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Prehistoric World

Freeze Condemned Neanderthals

Edited from BBC News, 20 February 2007

A sharp freeze could have dealt the killer blow which finished off our evolutionary cousins the Neanderthals, according to a 2006 study.

These ancient humans were generally thought to have died out in most parts of Europe by about 29,000 to 30,000 years ago. And in 2006, new data from their last known refuge in southern Iberia indicated that the final population was probably beaten by a cold spell some 24,000 years ago.

The research was reported by experts from the Gibraltar Museum and from Spain. They said that a climate downturn may have caused a drought, placing pressure on the last surviving Neanderthals by reducing their supplies of fresh water and killing off the animals they hunted.

Sediment cores drilled from the sea bed near the Balearic Islands showed that the average sea-surface temperature plunged to 8C (46F). Modern-day sea surface temperatures in the same region vary from 14C (57F) to 20C (68F). In addition, increased amounts of sand were deposited in the sea and the amount of river water running into the sea also plummeted.

Southern refuge

Neanderthals appear in the fossil record about 350,000 years ago and, at their peak, these squat, physically powerful hunters dominated a wide range, spanning Britain and Iberia in the west to Israel in the south and Uzbekistan in the east.

Our own species, Homo sapiens, evolved in Africa. They displaced the Neanderthals in the Near East and then did the same in Europe after beginning to enter it about 40,000 years ago. During the last ice age, the Iberian peninsula was a refuge in which Neanderthals lived on for several thousand years after they had died out elsewhere in Europe.

Homo neanderthalensis had survived in local pockets during previous ice ages, bouncing back when conditions improved. But the last one appears to have been characterised by several rapid and severe changes in climate which hit a peak some 30,000 years ago.

Southern Iberia appears to have been sheltered from the worst of these. But about 24,000 years ago, conditions deteriorated there too. This event was the most severe the region had seen for 250,000 years. The research findings were published in the journal, Quaternary Science Reviews.

Rare event

The cold event seems to have been pretty severe and also quite short. Plants such as olive trees and oak trees, still with us today, managed to ride it out. But a very fragmented, stressed population of Neanderthals - and perhaps other elements of the fauna - did not. The cause of this chill may have been cyclical changes in the Earth's position relative to the sun - so-called Milankovitch cycles.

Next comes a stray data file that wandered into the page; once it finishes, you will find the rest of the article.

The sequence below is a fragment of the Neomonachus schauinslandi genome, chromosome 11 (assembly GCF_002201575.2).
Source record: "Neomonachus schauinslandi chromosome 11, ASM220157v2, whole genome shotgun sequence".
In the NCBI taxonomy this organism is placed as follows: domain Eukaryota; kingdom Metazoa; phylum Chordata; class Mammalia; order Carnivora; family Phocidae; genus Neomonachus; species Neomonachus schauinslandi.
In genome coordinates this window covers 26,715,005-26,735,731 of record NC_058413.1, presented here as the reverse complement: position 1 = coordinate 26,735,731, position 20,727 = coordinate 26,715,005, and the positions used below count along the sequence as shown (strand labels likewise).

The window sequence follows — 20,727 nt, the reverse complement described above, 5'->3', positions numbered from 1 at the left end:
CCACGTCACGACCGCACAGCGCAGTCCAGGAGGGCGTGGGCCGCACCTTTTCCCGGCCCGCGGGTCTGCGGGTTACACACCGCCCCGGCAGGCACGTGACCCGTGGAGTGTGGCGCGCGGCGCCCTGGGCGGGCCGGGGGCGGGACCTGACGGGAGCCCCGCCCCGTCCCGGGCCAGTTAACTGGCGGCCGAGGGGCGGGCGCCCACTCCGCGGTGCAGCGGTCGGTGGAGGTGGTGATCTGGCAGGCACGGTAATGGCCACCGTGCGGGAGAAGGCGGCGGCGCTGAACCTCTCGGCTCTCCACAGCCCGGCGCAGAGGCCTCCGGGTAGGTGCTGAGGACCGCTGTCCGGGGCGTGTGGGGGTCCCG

But a rare combination of freezing polar air blowing down the Rhone valley and Saharan air blowing north seems to have helped cool this part of the Mediterranean Sea, contributing to the severe conditions. Gorham's Cave on Gibraltar shows evidence of occupation by groups of Neanderthals until 24,000 years ago. But thereafter, researchers have found no signs of their presence.

Neanderthals' last outpost
Neanderthals' last outpost - (top) Gibraltar today with a series of caves at its base. Gorham's is second from the left. (Bottom) a reconstruction of late Neanderthal times. The sea is down by 80-120m. Exposed is a marshland, plains environment, rich in food resources which the Neanderthals exploited

However, in an interesting new development, scientists in 2007 were also now reporting another site, from south-eastern Spain, which had yielded evidence for the late survival of Neanderthals.

In a study which was published in the journal, Geobios, a team from the University of Murcia analysed pollen from soil layers at Carihuela cave to determine how vegetation had changed in the area during the past 15,000 years. They also obtained ages for sediment samples from the cave, using radiocarbon dating and uranium-thorium dating.

Sediment layers containing Neanderthal tools were found to date from 45,000 years ago until 21,000 years ago.

Caution needed

These radiocarbon dates were 'raw', and did not exactly correspond to calendar dates. They could not therefore be compared directly with those from Gibraltar, which had been calibrated.

Spanish archaeologists carried out a detailed excavation of Carihuela between 1979 and 1992. But the cave was closed at the time of this report due to a dispute between national and regional governments over rights to dig there. Neanderthal bones were also excavated from these sediment units, including a male skull fragment which could potentially be very recent. But the team leader, Professor Carrion, was reluctant to draw conclusions.

The bones had been recovered in various excavation campaigns over the course of fifty years. The relationship between them and the dates provided needed to be treated with caution. Professor Carrion pointed out that sediments in parts of the cave could have been churned up, mixing old bones in with younger material.

However, there remained the hope that the late Neanderthal dates from Carihuela may have agreed well with those from Gibraltar once they had been calibrated.

Neanderthal Sites
Principal sites showing the most recent evidence of Neanderthals - notice how the later populations are all congregated in Iberia



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